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The White House's Definition of Bipartisanship

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Big news out of the Senate this morning, where the Health Committee has passed its bill on a party-line vote. For some background on the bill -- I haven't read the new amendments, so certain parts of this might be out of date -- see this post. But for the importance of this vote, see this Bloomberg article, in which Rahm Emmanuel argues that the HELP process was, in fact, a bipartisan effort as the White House defines it.

That may seem counterintuitive. After all, not a single Republican voted for the final bill. But the White House is saying that the measure of bipartisanship is not the attainment of Republican votes, but the inclusion of Republican ideas. “That’s a test of bipartisanship -- whether you took ideas from both parties,” Emanuel told Bloomberg. “At the end of the day, the test isn’t whether they voted for it.” The HELP bill contains dozens of Republican amendments and so is, according to Emmanuel, a sufficiently bipartisan effort, at least as the White House defines such things.

I wouldn't underplay the importance of this comment: If Chuck Grassley and Olympia Snowe and Susan Collins think that the White House will not accept a health-care reform bill that is passed without their votes, they have a lot of bargaining power over the final shape of the bill. But what the White House is saying, in effect, is that their votes are not that important. If 60 Democrats break the filibuster, some Republican amendments are accepted, and 57 Democrats vote to pass a strong final bill, that is, to the White House, a perfectly acceptable outcome. In fact, it's a preferable outcome than if 63 senators vote to break the filibuster, some Republican amendments are accepted, and three Republicans join with 60 Democrats to pass a weak final bill.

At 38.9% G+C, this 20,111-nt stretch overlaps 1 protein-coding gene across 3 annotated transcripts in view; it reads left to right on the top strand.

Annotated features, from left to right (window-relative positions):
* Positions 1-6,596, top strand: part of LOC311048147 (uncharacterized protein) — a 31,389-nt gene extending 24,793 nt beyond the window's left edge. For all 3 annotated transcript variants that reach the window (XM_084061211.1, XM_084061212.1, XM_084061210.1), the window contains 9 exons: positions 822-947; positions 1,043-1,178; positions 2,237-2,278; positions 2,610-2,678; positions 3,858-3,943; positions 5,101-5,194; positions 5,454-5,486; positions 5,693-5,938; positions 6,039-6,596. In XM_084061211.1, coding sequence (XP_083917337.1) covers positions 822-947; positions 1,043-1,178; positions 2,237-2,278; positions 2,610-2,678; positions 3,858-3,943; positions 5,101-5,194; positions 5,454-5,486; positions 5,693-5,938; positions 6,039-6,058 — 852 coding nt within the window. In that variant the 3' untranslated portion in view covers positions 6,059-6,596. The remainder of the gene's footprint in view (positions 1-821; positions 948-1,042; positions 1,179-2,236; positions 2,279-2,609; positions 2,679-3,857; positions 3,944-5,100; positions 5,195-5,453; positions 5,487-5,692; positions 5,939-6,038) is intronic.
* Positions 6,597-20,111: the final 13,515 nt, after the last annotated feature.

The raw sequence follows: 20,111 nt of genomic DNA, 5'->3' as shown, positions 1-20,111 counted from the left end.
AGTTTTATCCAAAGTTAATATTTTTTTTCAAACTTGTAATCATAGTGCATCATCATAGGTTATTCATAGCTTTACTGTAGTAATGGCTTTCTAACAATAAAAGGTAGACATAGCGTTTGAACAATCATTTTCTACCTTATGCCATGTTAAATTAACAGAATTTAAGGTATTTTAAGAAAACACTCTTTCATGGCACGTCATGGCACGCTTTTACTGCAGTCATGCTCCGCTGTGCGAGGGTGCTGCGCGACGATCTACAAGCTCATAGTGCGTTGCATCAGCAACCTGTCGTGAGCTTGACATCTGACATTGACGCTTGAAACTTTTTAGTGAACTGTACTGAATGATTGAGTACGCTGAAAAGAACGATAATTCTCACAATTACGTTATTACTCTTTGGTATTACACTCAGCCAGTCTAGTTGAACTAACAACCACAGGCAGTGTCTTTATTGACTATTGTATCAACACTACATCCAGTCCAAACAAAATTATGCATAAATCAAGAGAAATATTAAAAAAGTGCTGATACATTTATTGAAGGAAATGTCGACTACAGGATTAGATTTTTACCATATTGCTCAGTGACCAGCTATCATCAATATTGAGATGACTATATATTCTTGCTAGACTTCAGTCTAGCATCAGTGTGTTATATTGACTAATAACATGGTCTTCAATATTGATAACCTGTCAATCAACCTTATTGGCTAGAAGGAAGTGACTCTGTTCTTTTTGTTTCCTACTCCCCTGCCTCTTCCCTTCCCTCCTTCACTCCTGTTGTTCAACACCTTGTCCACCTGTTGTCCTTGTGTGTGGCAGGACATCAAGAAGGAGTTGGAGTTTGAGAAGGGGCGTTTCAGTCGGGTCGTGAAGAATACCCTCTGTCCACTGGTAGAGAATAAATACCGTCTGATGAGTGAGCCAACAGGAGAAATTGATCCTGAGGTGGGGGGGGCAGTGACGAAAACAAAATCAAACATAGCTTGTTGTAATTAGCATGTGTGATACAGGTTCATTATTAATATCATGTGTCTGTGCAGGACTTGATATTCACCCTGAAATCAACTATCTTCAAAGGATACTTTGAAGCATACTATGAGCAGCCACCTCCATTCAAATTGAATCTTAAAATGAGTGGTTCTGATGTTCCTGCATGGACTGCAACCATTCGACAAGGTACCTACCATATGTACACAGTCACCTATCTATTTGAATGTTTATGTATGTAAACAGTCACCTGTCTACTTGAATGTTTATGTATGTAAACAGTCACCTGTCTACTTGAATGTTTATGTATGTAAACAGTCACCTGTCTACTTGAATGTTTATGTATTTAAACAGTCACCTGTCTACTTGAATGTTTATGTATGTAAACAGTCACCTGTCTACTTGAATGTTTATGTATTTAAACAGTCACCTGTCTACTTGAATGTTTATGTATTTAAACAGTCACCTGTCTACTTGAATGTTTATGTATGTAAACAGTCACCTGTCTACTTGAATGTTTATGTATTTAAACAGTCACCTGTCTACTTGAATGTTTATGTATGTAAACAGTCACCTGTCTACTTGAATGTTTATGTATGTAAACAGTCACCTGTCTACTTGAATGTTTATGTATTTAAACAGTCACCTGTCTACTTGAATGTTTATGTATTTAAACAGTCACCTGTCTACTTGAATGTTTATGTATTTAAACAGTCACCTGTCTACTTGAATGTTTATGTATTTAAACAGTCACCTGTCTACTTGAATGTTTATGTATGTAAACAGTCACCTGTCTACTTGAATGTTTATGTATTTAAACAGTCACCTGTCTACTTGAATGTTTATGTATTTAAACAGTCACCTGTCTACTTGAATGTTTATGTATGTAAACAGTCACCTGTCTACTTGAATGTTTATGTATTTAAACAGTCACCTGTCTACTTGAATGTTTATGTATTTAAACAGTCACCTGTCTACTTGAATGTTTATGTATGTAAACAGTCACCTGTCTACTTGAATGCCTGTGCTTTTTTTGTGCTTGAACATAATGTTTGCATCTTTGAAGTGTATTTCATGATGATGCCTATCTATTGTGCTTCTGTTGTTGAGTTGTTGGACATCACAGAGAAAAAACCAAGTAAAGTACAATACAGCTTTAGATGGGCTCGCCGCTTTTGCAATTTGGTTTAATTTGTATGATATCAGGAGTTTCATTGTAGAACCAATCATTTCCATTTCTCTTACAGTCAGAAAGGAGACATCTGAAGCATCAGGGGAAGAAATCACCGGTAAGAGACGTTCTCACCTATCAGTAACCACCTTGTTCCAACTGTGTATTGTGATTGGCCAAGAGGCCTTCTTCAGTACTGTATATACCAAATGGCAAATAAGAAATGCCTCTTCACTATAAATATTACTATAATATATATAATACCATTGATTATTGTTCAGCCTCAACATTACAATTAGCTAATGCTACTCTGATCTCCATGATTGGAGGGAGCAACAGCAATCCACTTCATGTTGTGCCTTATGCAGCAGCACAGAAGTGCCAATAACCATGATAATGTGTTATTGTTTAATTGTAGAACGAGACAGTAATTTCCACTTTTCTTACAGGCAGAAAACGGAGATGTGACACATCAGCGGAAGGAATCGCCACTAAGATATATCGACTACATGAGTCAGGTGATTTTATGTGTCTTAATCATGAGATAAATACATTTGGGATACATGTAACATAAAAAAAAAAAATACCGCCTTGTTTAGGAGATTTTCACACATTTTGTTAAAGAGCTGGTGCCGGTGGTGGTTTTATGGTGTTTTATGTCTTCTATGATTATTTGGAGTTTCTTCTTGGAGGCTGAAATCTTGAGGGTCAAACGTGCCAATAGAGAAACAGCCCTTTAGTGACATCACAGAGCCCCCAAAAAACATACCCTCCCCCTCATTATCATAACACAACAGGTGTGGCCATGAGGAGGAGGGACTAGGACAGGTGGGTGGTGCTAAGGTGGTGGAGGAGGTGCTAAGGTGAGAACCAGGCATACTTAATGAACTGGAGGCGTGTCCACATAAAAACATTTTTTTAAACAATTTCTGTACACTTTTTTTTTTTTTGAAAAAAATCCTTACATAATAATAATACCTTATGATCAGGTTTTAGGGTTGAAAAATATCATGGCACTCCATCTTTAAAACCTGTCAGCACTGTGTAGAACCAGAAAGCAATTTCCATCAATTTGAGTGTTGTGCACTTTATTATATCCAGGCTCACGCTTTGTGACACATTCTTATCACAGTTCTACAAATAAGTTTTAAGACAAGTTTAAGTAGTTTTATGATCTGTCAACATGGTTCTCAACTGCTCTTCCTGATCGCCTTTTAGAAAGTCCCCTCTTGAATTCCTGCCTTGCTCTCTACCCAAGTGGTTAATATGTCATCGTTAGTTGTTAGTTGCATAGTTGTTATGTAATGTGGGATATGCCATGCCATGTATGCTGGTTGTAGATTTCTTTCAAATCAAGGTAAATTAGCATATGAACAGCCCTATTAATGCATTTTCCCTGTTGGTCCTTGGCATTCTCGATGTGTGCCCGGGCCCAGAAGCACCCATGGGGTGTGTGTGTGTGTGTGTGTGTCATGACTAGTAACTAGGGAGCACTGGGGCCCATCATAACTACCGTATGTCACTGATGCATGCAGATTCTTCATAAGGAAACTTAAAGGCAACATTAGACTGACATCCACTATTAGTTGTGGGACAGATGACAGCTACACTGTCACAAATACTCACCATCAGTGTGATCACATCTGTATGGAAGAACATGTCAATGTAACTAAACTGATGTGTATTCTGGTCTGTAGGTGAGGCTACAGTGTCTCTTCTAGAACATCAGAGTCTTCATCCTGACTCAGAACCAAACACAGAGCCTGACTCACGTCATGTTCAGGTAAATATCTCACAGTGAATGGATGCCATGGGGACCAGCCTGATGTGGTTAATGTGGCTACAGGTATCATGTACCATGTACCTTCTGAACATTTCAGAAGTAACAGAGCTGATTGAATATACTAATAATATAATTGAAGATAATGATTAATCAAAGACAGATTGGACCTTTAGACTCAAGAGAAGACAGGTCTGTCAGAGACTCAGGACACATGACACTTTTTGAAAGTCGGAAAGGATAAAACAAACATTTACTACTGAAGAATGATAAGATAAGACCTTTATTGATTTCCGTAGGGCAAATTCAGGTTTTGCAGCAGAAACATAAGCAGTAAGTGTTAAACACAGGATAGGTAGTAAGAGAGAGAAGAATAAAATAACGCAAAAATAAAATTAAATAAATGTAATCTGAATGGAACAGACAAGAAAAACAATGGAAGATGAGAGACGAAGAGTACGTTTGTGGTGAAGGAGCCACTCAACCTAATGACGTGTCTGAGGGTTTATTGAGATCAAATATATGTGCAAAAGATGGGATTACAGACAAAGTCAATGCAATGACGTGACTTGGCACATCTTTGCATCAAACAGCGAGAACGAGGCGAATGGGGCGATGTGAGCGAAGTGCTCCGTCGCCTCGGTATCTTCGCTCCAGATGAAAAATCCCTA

Photo credit: Marvin Joseph -- The Washington Post

By Ezra Klein  |  July 15, 2009; 11:20 AM ET
Categories:  Health Reform  
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Next: Speaking of Republican Amendments to the Senate Health Bill

Comments

Orwellian bipartisanship: If you can't get Republicans to sign off on your work, at least claim that they helped do it. Good cover.

Posted by: whoisjohngaltcom | July 15, 2009 11:22 AM | Report abuse

EZRA,

did you watch the HELP committee. There were i expect hundreds of hundreds of ammendments and about 20 were accepted and as the Senator from Alaska pointed out in their press conference they basically were those dealing with Indian tribes.

An ammendment that was proposed by Republicans and rebuked by Democrats?

One that forced federal employees onto the public plan.

If its SOOO good to Democrats why not put Teddy Kennedy on it right now.

Posted by: visionbrkr | July 15, 2009 11:49 AM | Report abuse

If having the government fund health care is such a bad idea, why not drop all the Republican Senators from their government funded health insurance and let them buy it on the open market.

Posted by: mjames2 | July 15, 2009 11:54 AM | Report abuse

It's clear that republicans don't want to do anything about the health care reform. To them there is no need for reform. In fact, they have more to gain by being against it that by voting for it. If they vote for it they don't gain anything. If they vote against it they can go back to their conservative state and tout their conservative credentials and how they're again big gov., running up deficits....